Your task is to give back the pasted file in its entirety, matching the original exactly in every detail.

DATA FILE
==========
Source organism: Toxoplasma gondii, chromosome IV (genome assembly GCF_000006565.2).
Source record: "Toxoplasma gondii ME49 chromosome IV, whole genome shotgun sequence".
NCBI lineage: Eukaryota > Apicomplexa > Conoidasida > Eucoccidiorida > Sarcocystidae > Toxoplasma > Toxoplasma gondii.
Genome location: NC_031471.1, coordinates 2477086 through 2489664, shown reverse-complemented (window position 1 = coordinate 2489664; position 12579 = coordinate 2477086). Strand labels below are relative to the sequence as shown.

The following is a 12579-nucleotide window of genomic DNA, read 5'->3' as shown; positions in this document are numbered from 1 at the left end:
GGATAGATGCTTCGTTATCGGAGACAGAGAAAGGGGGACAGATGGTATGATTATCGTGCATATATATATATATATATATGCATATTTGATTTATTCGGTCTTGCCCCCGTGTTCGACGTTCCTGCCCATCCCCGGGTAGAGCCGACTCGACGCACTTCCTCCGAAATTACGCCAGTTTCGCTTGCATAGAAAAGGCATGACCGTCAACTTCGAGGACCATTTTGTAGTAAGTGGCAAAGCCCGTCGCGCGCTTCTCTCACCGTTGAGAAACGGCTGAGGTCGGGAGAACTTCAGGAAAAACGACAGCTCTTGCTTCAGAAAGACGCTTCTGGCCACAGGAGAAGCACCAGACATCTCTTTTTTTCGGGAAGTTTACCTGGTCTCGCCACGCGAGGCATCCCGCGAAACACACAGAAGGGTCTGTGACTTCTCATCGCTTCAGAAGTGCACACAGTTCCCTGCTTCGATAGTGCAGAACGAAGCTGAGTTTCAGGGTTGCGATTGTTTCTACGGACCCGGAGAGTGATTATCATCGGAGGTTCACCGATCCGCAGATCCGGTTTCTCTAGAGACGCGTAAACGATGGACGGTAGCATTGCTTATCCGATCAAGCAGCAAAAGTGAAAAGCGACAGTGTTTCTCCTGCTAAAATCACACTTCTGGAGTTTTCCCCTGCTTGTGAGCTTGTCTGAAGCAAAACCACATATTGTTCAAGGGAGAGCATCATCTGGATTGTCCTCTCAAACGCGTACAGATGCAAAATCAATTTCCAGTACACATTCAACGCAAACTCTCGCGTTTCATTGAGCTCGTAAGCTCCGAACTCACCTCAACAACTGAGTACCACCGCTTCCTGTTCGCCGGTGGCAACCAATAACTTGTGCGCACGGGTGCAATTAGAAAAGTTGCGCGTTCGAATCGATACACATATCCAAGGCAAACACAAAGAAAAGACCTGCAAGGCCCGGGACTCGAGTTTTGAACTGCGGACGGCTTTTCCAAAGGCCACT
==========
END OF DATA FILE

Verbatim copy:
Source organism: Toxoplasma gondii, chromosome IV (genome assembly GCF_000006565.2).
Source record: "Toxoplasma gondii ME49 chromosome IV, whole genome shotgun sequence".
NCBI lineage: Eukaryota > Apicomplexa > Conoidasida > Eucoccidiorida > Sarcocystidae > Toxoplasma > Toxoplasma gondii.
Genome location: NC_031471.1, coordinates 2477086 through 2489664, shown reverse-complemented (window position 1 = coordinate 2489664; position 12579 = coordinate 2477086). Strand labels below are relative to the sequence as shown.

The following is a 12579-nucleotide window of genomic DNA, read 5'->3' as shown; positions in this document are numbered from 1 at the left end:
GGATAGATGCTTCGTTATCGGAGACAGAGAAAGGGGGACAGATGGTATGATTATCGTGCATATATATATATATATATATGCATATTTGATTTATTCGGTCTTGCCCCCGTGTTCGACGTTCCTGCCCATCCCCGGGTAGAGCCGACTCGACGCACTTCCTCCGAAATTACGCCAGTTTCGCTTGCATAGAAAAGGCATGACCGTCAACTTCGAGGACCATTTTGTAGTAAGTGGCAAAGCCCGTCGCGCGCTTCTCTCACCGTTGAGAAACGGCTGAGGTCGGGAGAACTTCAGGAAAAACGACAGCTCTTGCTTCAGAAAGACGCTTCTGGCCACAGGAGAAGCACCAGACATCTCTTTTTTTCGGGAAGTTTACCTGGTCTCGCCACGCGAGGCATCCCGCGAAACACACAGAAGGGTCTGTGACTTCTCATCGCTTCAGAAGTGCACACAGTTCCCTGCTTCGATAGTGCAGAACGAAGCTGAGTTTCAGGGTTGCGATTGTTTCTACGGACCCGGAGAGTGATTATCATCGGAGGTTCACCGATCCGCAGATCCGGTTTCTCTAGAGACGCGTAAACGATGGACGGTAGCATTGCTTATCCGATCAAGCAGCAAAAGTGAAAAGCGACAGTGTTTCTCCTGCTAAAATCACACTTCTGGAGTTTTCCCCTGCTTGTGAGCTTGTCTGAAGCAAAACCACATATTGTTCAAGGGAGAGCATCATCTGGATTGTCCTCTCAAACGCGTACAGATGCAAAATCAATTTCCAGTACACATTCAACGCAAACTCTCGCGTTTCATTGAGCTCGTAAGCTCCGAACTCACCTCAACAACTGAGTACCACCGCTTCCTGTTCGCCGGTGGCAACCAATAACTTGTGCGCACGGGTGCAATTAGAAAAGTTGCGCGTTCGAATCGATACACATATCCAAGGCAAACACAAAGAAAAGACCTGCAAGGCCCGGGACTCGAGTTTTGAACTGCGGACGGCTTTTCCAAAGGCCACT